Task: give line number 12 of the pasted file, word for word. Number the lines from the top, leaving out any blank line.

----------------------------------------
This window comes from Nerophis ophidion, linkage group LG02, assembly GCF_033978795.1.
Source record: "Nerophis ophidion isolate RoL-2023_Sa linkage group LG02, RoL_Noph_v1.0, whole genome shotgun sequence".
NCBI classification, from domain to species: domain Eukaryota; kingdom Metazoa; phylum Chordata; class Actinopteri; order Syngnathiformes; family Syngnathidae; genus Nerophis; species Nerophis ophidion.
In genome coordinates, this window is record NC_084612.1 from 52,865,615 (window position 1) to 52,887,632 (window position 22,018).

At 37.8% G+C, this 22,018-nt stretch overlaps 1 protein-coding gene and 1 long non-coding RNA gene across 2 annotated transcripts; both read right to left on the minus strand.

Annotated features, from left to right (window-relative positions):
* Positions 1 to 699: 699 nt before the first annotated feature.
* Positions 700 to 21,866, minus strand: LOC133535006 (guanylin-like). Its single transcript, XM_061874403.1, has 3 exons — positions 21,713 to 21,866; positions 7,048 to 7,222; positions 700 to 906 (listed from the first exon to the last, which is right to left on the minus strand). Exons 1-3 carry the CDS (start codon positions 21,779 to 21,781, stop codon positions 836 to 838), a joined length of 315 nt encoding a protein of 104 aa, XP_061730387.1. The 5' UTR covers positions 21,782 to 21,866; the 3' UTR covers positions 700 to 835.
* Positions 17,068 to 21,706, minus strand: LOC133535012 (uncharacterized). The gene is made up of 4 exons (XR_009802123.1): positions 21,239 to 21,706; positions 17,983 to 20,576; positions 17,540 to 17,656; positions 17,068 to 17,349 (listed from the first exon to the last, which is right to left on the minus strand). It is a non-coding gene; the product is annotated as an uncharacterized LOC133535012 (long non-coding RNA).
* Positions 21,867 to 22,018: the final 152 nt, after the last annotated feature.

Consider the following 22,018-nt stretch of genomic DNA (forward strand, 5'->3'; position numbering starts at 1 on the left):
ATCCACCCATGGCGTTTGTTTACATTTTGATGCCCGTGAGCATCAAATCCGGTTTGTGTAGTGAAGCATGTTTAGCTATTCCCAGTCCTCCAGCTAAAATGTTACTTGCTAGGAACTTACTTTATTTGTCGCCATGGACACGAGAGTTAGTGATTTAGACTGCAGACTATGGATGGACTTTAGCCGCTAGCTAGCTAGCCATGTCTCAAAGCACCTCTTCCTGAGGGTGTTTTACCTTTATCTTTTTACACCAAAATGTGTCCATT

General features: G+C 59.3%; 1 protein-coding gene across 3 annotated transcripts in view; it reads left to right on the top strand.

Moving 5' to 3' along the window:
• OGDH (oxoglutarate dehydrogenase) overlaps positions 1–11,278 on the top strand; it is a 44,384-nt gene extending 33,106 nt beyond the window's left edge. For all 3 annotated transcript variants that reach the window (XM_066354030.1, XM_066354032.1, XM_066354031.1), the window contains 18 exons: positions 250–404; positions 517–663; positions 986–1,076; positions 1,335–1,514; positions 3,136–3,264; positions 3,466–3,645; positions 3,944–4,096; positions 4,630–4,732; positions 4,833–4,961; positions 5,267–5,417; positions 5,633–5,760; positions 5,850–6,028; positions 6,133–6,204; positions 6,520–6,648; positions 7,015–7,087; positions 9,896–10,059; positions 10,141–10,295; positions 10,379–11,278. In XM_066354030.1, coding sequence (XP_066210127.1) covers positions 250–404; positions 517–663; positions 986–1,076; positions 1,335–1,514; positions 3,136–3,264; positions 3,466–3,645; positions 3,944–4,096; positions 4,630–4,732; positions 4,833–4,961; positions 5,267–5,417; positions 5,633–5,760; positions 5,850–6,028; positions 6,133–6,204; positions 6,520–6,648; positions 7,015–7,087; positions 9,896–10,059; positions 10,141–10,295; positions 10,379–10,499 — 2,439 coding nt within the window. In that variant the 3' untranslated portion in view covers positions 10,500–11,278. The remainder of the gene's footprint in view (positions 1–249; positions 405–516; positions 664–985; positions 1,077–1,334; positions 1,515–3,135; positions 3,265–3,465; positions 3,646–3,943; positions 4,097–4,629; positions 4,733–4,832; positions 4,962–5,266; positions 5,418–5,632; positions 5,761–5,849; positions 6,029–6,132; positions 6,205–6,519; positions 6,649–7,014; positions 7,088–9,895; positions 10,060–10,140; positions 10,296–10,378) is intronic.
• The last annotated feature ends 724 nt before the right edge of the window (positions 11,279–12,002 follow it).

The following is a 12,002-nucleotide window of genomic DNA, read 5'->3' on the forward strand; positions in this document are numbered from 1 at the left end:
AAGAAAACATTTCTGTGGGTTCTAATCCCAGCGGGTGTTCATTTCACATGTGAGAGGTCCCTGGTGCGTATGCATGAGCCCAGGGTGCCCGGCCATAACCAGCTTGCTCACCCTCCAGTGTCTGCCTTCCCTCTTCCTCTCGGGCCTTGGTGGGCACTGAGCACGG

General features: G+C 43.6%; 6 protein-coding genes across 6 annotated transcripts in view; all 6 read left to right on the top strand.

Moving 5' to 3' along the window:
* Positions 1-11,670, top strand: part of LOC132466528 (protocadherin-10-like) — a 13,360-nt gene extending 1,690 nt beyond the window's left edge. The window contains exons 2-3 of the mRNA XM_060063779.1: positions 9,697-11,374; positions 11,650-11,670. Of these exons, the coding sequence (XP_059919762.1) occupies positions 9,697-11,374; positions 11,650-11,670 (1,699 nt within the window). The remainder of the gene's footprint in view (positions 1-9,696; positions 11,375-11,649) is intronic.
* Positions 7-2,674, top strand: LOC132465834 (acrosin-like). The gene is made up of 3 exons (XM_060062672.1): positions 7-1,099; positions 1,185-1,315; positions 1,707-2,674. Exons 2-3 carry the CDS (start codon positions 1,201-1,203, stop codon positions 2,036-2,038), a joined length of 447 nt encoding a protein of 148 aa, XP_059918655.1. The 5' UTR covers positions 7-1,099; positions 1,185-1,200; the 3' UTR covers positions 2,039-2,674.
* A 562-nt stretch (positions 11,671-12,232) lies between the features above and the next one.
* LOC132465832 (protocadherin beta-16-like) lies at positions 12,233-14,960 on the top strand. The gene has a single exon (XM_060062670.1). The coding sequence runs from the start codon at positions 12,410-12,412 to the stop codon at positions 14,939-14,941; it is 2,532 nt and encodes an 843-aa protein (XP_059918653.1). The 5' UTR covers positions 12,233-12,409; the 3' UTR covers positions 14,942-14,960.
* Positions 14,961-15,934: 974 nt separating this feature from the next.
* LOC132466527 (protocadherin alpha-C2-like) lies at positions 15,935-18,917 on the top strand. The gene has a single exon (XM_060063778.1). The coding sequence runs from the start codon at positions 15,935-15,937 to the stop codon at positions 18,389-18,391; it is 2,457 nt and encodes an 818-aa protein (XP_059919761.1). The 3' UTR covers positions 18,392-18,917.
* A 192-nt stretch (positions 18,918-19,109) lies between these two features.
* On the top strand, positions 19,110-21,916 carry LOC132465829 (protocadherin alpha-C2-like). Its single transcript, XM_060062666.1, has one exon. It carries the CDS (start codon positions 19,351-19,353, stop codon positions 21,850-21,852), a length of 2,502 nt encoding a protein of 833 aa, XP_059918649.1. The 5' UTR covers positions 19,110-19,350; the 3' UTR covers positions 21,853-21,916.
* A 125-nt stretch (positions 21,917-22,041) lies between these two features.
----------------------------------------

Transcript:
ATCCACCCATGGCGTTTGTTTACATTTTGATGCCCGTGAGCATCAAATCCGGTTTGTGTAGTGAAGCATGTTTAGCTATTCCCAGTCCTCCAGCTAAAATGTTACTTGCTAGGAACTTACTTTATTTGTCGCCATGGACACGAGAGTTAGTGATTTAGACTGCAGACTATGGATGGACTTTAGCCGCTAGCTAGCTAGCCATGTCTCAAAGCACCTCTTCCTGAGGGTGTTTTACCTTTATCTTTTTACACCAAAATGTGTCCATT